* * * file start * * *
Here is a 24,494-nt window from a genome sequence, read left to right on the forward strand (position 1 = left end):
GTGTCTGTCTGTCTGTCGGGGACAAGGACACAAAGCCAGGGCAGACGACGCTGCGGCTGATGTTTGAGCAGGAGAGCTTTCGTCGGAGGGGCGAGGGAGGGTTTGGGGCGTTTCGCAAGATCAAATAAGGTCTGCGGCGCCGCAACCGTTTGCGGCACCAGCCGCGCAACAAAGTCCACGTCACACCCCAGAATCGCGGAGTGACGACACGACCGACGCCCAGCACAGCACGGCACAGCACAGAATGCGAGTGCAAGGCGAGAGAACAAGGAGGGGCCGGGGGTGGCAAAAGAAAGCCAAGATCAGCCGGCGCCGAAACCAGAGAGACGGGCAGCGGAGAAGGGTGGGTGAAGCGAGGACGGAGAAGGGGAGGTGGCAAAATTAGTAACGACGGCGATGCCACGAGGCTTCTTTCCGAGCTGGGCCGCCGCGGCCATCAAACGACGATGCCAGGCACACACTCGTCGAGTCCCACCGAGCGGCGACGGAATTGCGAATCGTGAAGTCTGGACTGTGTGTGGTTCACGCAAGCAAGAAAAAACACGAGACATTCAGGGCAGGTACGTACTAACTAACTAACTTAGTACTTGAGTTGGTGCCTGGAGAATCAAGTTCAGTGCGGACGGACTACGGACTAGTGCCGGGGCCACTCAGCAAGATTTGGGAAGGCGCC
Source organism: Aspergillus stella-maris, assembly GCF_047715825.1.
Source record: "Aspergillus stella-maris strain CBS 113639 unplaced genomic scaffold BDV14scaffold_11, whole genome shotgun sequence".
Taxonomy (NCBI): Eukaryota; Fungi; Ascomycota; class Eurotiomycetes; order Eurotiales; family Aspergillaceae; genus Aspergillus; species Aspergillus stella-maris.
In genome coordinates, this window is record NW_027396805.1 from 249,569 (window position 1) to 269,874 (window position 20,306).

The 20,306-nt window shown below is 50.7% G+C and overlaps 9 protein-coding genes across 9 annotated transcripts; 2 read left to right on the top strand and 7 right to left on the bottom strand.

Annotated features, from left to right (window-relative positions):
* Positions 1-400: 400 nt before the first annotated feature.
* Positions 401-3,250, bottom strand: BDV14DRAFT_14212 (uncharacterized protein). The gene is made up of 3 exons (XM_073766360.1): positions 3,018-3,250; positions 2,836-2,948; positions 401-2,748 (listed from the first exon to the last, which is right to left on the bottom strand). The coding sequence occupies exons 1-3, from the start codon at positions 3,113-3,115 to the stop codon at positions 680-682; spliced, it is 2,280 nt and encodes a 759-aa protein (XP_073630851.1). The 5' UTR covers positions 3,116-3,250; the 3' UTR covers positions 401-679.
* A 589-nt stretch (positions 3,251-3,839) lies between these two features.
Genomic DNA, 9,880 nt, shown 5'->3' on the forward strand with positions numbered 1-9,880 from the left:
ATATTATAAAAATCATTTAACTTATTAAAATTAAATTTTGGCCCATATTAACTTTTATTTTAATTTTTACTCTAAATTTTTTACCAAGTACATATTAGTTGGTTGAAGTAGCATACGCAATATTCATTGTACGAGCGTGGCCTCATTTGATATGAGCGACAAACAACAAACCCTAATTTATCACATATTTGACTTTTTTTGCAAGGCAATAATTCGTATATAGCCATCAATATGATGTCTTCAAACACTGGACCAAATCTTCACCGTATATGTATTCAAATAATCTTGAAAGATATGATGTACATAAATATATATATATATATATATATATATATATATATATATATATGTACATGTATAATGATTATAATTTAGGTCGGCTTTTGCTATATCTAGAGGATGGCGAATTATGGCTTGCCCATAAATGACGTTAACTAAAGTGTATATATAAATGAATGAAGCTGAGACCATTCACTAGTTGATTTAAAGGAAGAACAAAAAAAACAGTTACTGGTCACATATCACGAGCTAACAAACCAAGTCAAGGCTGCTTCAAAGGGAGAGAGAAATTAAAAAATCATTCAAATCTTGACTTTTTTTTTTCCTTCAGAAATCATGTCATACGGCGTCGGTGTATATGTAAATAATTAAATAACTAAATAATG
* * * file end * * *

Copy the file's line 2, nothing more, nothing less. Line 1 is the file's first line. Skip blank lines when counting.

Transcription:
GTGTCTGTCTGTCTGTCGGGGACAAGGACACAAAGCCAGGGCAGACGACGCTGCGGCTGATGTTTGAGCAGGAGAGCTTTCGTCGGAGGGGCGAGGGAGGGTTTGGGGCGTTTCGCAAGATCAAATAAGGTCTGCGGCGCCGCAACCGTTTGCGGCACCAGCCGCGCAACAAAGTCCACGTCACACCCCAGAATCGCGGAGTGACGACACGACCGACGCCCAGCACAGCACGGCACAGCACAGAATGCGAGTGCAAGGCGAGAGAACAAGGAGGGGCCGGGGGTGGCAAAAGAAAGCCAAGATCAGCCGGCGCCGAAACCAGAGAGACGGGCAGCGGAGAAGGGTGGGTGAAGCGAGGACGGAGAAGGGGAGGTGGCAAAATTAGTAACGACGGCGATGCCACGAGGCTTCTTTCCGAGCTGGGCCGCCGCGGCCATCAAACGACGATGCCAGGCACACACTCGTCGAGTCCCACCGAGCGGCGACGGAATTGCGAATCGTGAAGTCTGGACTGTGTGTGGTTCACGCAAGCAAGAAAAAACACGAGACATTCAGGGCAGGTACGTACTAACTAACTAACTTAGTACTTGAGTTGGTGCCTGGAGAATCAAGTTCAGTGCGGACGGACTACGGACTAGTGCCGGGGCCACTCAGCAAGATTTGGGAAGGCGCC